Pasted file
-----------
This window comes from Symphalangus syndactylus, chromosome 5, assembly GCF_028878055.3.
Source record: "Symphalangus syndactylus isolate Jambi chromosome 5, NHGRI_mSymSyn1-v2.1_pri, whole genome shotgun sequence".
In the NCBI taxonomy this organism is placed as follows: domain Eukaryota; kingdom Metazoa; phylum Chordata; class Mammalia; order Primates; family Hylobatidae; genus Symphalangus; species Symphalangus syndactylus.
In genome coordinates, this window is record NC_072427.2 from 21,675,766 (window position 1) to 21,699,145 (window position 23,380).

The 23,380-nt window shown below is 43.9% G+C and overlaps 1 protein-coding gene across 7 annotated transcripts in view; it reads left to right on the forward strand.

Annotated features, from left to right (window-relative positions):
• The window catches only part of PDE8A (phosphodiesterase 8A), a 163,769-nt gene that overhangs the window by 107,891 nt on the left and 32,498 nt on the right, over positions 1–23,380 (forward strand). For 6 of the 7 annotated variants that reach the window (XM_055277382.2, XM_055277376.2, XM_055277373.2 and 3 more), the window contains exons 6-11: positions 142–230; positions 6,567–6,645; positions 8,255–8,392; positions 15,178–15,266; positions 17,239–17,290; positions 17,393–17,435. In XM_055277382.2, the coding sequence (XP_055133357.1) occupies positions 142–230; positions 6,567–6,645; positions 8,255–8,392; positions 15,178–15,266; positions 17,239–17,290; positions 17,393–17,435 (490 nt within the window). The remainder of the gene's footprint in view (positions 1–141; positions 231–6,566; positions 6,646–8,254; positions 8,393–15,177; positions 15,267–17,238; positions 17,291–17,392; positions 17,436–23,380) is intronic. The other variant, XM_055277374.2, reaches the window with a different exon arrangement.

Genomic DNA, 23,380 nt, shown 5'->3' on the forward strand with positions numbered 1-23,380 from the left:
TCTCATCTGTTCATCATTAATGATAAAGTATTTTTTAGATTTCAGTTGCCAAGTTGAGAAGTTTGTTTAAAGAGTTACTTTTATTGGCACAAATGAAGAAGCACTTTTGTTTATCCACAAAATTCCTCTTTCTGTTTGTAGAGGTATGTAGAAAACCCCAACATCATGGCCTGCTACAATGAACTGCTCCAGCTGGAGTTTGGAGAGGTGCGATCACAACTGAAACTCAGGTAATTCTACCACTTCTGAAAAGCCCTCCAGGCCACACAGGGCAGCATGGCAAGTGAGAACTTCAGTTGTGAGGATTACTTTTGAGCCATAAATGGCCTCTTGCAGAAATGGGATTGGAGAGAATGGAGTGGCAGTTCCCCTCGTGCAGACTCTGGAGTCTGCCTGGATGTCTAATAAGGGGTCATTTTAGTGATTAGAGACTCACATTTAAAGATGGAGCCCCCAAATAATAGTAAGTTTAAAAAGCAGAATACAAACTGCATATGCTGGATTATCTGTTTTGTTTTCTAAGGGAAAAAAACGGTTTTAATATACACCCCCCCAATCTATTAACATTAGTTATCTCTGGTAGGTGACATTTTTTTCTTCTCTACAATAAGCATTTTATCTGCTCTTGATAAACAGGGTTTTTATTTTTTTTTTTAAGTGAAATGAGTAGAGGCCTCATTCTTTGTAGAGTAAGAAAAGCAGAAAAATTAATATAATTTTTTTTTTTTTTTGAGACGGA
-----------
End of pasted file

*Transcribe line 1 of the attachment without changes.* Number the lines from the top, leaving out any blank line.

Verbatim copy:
This window comes from Symphalangus syndactylus, chromosome 5, assembly GCF_028878055.3.